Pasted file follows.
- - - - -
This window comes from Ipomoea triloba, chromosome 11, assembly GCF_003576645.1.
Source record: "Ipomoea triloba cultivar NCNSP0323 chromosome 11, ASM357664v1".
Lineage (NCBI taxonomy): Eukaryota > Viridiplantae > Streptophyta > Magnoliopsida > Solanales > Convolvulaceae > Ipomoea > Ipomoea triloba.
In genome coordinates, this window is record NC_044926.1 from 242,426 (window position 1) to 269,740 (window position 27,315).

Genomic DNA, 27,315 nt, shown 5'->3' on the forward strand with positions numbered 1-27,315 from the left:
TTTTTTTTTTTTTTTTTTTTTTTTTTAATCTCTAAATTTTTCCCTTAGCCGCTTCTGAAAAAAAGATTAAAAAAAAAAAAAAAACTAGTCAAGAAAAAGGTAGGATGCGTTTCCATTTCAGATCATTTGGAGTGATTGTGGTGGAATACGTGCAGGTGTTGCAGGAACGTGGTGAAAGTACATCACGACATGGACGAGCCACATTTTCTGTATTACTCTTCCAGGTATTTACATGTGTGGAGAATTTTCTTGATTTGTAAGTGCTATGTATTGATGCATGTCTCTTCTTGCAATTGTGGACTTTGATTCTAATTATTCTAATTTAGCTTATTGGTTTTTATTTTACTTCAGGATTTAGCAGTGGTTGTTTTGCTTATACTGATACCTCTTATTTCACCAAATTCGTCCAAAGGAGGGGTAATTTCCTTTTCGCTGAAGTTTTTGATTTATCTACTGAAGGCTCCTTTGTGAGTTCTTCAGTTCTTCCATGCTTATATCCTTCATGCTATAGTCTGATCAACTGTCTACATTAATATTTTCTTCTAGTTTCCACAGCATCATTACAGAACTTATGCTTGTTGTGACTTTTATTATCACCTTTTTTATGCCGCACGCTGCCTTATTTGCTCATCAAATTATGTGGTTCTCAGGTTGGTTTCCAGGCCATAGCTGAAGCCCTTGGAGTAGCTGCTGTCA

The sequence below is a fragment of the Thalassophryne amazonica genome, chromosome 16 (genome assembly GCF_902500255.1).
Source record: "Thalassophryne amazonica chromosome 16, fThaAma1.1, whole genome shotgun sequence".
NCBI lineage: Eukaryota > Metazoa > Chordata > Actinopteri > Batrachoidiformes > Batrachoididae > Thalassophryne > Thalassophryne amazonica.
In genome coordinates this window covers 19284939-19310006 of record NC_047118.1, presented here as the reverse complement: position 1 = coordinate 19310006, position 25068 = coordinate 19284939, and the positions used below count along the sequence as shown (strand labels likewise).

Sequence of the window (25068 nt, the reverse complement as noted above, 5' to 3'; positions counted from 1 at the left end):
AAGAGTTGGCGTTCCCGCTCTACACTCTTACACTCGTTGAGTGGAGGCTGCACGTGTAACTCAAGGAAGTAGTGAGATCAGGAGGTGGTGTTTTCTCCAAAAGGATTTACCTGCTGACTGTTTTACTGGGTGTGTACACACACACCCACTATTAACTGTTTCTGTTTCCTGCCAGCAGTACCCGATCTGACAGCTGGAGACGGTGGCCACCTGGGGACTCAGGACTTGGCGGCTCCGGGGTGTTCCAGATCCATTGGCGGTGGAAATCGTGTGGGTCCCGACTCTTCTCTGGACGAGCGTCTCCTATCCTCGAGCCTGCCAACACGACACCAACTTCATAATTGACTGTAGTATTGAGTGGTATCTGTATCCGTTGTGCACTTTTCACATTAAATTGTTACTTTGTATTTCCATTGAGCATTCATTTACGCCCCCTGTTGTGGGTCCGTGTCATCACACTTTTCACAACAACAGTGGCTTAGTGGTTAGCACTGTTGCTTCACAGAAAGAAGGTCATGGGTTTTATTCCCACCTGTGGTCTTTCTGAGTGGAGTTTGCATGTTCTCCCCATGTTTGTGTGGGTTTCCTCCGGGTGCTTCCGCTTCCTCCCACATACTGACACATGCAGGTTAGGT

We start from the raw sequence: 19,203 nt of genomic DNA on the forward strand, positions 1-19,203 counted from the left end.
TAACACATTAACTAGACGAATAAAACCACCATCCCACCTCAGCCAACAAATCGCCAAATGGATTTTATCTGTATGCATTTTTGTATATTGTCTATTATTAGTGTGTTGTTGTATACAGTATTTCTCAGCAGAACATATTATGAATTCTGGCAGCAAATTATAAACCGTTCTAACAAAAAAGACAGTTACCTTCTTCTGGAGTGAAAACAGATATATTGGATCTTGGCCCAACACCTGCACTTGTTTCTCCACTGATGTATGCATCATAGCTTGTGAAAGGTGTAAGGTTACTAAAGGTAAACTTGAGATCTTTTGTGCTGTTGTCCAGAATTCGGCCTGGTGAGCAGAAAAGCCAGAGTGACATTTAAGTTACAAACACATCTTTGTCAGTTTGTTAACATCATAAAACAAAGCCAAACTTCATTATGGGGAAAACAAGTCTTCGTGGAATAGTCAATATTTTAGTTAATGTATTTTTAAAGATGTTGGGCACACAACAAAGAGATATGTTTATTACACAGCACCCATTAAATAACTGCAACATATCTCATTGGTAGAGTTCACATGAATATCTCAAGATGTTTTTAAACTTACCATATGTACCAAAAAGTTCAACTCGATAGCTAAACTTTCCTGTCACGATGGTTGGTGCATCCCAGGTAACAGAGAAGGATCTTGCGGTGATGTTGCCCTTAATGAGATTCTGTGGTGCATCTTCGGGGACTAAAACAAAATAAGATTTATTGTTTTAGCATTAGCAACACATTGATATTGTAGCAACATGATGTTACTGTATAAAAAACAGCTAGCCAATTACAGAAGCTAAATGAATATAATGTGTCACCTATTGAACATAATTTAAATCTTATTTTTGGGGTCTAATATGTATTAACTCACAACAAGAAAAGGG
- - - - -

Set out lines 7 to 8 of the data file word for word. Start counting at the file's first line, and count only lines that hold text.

The sequence below is a fragment of the Thalassophryne amazonica genome, chromosome 16 (genome assembly GCF_902500255.1).
Source record: "Thalassophryne amazonica chromosome 16, fThaAma1.1, whole genome shotgun sequence".